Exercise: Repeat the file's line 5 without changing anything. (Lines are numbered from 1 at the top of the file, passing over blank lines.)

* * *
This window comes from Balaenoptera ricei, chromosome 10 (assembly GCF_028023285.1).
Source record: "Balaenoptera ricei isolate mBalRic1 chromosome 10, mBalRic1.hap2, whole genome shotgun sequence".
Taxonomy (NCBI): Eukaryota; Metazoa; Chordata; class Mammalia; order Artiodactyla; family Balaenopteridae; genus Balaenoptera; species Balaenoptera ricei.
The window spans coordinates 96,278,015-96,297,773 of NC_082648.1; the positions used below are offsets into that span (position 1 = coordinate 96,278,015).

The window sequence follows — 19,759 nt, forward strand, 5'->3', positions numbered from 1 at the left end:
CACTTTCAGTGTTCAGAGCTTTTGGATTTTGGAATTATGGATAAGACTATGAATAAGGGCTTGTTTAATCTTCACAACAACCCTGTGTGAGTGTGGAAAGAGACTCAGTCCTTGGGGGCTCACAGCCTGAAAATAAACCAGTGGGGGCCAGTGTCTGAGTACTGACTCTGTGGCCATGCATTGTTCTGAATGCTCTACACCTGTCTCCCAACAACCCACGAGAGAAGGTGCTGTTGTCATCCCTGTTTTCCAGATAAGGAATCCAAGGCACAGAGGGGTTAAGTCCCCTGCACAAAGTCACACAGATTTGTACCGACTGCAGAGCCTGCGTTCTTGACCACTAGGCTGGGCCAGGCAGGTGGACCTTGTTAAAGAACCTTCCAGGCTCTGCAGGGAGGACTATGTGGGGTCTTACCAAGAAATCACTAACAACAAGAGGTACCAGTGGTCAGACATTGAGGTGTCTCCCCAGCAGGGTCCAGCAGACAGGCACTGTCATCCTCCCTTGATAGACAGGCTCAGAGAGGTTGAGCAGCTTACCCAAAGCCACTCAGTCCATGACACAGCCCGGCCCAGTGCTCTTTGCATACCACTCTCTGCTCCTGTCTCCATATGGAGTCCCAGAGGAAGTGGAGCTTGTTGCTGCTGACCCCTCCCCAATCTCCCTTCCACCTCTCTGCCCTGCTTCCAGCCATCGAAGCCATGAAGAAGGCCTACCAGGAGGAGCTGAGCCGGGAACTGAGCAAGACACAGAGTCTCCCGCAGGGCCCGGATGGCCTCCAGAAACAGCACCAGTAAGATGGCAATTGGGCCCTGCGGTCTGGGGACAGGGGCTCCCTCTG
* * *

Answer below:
The window sequence follows — 19,759 nt, forward strand, 5'->3', positions numbered from 1 at the left end: